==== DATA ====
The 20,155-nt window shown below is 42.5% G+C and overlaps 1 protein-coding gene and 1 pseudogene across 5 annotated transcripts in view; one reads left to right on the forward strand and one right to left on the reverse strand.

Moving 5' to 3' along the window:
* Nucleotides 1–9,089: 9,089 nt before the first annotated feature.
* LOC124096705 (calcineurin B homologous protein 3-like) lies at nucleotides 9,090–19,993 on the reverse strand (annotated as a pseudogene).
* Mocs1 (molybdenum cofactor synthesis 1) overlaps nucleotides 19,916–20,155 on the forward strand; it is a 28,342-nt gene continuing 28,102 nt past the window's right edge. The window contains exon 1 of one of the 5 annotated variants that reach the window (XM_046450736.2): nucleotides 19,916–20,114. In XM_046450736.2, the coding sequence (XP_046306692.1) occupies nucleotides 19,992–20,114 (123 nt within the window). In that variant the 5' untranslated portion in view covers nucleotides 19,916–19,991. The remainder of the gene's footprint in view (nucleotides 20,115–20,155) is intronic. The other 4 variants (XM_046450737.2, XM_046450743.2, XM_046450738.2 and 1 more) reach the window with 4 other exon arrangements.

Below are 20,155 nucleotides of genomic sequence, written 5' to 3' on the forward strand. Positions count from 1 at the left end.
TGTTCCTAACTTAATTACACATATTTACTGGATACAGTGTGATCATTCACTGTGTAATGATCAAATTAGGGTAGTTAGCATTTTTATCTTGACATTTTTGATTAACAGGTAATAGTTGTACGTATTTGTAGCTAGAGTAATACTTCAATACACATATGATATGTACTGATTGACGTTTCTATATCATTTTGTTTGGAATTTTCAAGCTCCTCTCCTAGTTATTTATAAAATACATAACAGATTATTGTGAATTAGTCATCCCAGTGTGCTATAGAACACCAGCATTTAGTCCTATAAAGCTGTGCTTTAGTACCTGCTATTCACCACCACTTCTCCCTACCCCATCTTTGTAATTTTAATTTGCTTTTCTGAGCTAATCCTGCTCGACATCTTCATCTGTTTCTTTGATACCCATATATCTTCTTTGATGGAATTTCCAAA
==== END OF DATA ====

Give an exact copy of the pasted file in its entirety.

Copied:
The 20,155-nt window shown below is 42.5% G+C and overlaps 1 protein-coding gene and 1 pseudogene across 5 annotated transcripts in view; one reads left to right on the forward strand and one right to left on the reverse strand.

Moving 5' to 3' along the window:
* Nucleotides 1–9,089: 9,089 nt before the first annotated feature.
* LOC124096705 (calcineurin B homologous protein 3-like) lies at nucleotides 9,090–19,993 on the reverse strand (annotated as a pseudogene).
* Mocs1 (molybdenum cofactor synthesis 1) overlaps nucleotides 19,916–20,155 on the forward strand; it is a 28,342-nt gene continuing 28,102 nt past the window's right edge. The window contains exon 1 of one of the 5 annotated variants that reach the window (XM_046450736.2): nucleotides 19,916–20,114. In XM_046450736.2, the coding sequence (XP_046306692.1) occupies nucleotides 19,992–20,114 (123 nt within the window). In that variant the 5' untranslated portion in view covers nucleotides 19,916–19,991. The remainder of the gene's footprint in view (nucleotides 20,115–20,155) is intronic. The other 4 variants (XM_046450737.2, XM_046450743.2, XM_046450738.2 and 1 more) reach the window with 4 other exon arrangements.

Below are 20,155 nucleotides of genomic sequence, written 5' to 3' on the forward strand. Positions count from 1 at the left end.
TGTTCCTAACTTAATTACACATATTTACTGGATACAGTGTGATCATTCACTGTGTAATGATCAAATTAGGGTAGTTAGCATTTTTATCTTGACATTTTTGATTAACAGGTAATAGTTGTACGTATTTGTAGCTAGAGTAATACTTCAATACACATATGATATGTACTGATTGACGTTTCTATATCATTTTGTTTGGAATTTTCAAGCTCCTCTCCTAGTTATTTATAAAATACATAACAGATTATTGTGAATTAGTCATCCCAGTGTGCTATAGAACACCAGCATTTAGTCCTATAAAGCTGTGCTTTAGTACCTGCTATTCACCACCACTTCTCCCTACCCCATCTTTGTAATTTTAATTTGCTTTTCTGAGCTAATCCTGCTCGACATCTTCATCTGTTTCTTTGATACCCATATATCTTCTTTGATGGAATTTCCAAA